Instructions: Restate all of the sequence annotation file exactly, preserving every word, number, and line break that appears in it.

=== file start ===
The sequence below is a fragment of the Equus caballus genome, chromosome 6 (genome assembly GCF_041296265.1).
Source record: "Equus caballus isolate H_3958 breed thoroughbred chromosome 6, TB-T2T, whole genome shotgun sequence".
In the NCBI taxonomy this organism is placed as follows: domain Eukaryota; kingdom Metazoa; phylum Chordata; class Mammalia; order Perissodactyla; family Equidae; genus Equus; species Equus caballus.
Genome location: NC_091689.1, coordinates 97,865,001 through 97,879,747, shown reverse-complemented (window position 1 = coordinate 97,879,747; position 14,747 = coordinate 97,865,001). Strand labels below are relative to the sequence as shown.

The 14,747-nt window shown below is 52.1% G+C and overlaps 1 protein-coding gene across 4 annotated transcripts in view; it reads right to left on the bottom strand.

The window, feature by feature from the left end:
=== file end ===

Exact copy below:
The sequence below is a fragment of the Equus caballus genome, chromosome 6 (genome assembly GCF_041296265.1).
Source record: "Equus caballus isolate H_3958 breed thoroughbred chromosome 6, TB-T2T, whole genome shotgun sequence".
In the NCBI taxonomy this organism is placed as follows: domain Eukaryota; kingdom Metazoa; phylum Chordata; class Mammalia; order Perissodactyla; family Equidae; genus Equus; species Equus caballus.
Genome location: NC_091689.1, coordinates 97,865,001 through 97,879,747, shown reverse-complemented (window position 1 = coordinate 97,879,747; position 14,747 = coordinate 97,865,001). Strand labels below are relative to the sequence as shown.

The 14,747-nt window shown below is 52.1% G+C and overlaps 1 protein-coding gene across 4 annotated transcripts in view; it reads right to left on the bottom strand.

The window, feature by feature from the left end: